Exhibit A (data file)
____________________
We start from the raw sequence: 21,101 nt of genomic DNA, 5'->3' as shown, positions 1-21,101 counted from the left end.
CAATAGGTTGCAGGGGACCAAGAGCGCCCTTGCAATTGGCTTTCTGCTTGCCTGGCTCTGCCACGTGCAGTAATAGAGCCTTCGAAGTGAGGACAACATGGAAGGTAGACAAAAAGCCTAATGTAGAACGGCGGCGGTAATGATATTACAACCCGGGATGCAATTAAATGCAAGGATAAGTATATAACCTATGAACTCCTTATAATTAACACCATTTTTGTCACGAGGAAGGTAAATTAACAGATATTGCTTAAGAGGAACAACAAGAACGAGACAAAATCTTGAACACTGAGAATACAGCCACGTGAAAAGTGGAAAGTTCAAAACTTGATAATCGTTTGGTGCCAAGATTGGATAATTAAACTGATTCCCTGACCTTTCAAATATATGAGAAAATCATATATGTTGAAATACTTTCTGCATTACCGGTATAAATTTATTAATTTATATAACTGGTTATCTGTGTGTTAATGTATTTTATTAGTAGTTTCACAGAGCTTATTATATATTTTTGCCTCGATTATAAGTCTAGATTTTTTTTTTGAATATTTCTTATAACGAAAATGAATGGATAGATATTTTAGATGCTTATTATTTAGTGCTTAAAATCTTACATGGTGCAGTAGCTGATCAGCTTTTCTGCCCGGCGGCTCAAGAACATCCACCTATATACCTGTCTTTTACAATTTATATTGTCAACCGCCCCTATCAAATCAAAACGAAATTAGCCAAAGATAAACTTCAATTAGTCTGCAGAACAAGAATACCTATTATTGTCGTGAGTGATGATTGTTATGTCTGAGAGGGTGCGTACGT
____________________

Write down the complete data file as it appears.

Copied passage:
We start from the raw sequence: 21,101 nt of genomic DNA, 5'->3' as shown, positions 1-21,101 counted from the left end.
CAATAGGTTGCAGGGGACCAAGAGCGCCCTTGCAATTGGCTTTCTGCTTGCCTGGCTCTGCCACGTGCAGTAATAGAGCCTTCGAAGTGAGGACAACATGGAAGGTAGACAAAAAGCCTAATGTAGAACGGCGGCGGTAATGATATTACAACCCGGGATGCAATTAAATGCAAGGATAAGTATATAACCTATGAACTCCTTATAATTAACACCATTTTTGTCACGAGGAAGGTAAATTAACAGATATTGCTTAAGAGGAACAACAAGAACGAGACAAAATCTTGAACACTGAGAATACAGCCACGTGAAAAGTGGAAAGTTCAAAACTTGATAATCGTTTGGTGCCAAGATTGGATAATTAAACTGATTCCCTGACCTTTCAAATATATGAGAAAATCATATATGTTGAAATACTTTCTGCATTACCGGTATAAATTTATTAATTTATATAACTGGTTATCTGTGTGTTAATGTATTTTATTAGTAGTTTCACAGAGCTTATTATATATTTTTGCCTCGATTATAAGTCTAGATTTTTTTTTTGAATATTTCTTATAACGAAAATGAATGGATAGATATTTTAGATGCTTATTATTTAGTGCTTAAAATCTTACATGGTGCAGTAGCTGATCAGCTTTTCTGCCCGGCGGCTCAAGAACATCCACCTATATACCTGTCTTTTACAATTTATATTGTCAACCGCCCCTATCAAATCAAAACGAAATTAGCCAAAGATAAACTTCAATTAGTCTGCAGAACAAGAATACCTATTATTGTCGTGAGTGATGATTGTTATGTCTGAGAGGGTGCGTACGT